There is as yet no comprehensive theory for understanding people’s relationships with God. What is needed is a single model that ties together the many ways in which people view God in the context of their daily lives: their moment-by-moment perceptions and attributions, feelings, behaviors moving toward (or away from) God and their motivation for doing so. We propose a motivated cognitive system, organized in the species-universal service of meeting environmental demands, and intend to build a computational model of this system to be validated by human data. This system is proposed as a composite of function-specific behavioral systems. The best known of these systems is the attachment behavioral system—research upon which has already shown marked insight into how people conceive their security-based functional relationship with God. But this is one of five proposed systems including also power, exploration, sexuality, and caregiving. We propose that people’s relationship with God may serve to aid evolutionarily adaptive functions for each system. In understanding how each system organizes experience (to its own end) and interacts with other systems we will come to a framework that comprehensively integrates many strands of research on religious cognition.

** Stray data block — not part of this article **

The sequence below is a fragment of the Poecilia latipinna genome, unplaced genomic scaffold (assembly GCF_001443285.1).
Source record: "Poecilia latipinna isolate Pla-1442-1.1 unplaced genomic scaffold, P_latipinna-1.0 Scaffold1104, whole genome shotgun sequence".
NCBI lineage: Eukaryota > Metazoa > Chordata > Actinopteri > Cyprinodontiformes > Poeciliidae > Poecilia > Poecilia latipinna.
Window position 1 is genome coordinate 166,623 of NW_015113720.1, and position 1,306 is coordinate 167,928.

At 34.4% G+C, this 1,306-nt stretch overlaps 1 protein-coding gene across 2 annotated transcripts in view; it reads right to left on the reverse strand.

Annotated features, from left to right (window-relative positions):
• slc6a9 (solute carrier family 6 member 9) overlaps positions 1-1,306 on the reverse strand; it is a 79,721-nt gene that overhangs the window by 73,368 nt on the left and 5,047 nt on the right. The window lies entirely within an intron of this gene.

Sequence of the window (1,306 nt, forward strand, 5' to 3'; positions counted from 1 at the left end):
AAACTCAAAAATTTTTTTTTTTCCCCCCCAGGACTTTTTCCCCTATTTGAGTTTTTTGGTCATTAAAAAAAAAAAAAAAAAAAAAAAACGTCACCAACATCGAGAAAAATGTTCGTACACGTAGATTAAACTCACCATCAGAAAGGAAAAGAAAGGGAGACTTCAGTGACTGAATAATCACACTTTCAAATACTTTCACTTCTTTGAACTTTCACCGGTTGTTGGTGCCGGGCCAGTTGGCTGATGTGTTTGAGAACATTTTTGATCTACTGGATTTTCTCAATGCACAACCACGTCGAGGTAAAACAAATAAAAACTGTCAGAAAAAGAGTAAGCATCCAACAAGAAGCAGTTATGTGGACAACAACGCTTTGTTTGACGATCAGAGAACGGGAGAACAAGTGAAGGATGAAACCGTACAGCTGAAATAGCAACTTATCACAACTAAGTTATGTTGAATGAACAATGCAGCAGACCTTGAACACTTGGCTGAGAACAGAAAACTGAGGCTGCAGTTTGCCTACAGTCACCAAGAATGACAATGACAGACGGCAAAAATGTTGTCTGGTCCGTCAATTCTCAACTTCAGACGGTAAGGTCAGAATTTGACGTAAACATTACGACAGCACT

This work will produce three neural network models of how humans and gods are represented in terms of each of two behavioral systems (attachment and power). The third system integrates both of these systems. The latter two models will be the first of their kind. We will also conduct 2 experiments and 1 state-of-the-art longitudinal study to test these models with human data. In the course of these experiments we will generate a Taxonomy of Prayers and two implicit measures including an implicit measure of Attachment to God, an implicit measure of the Power of God, a Power of God Scale and Presence of God Measure.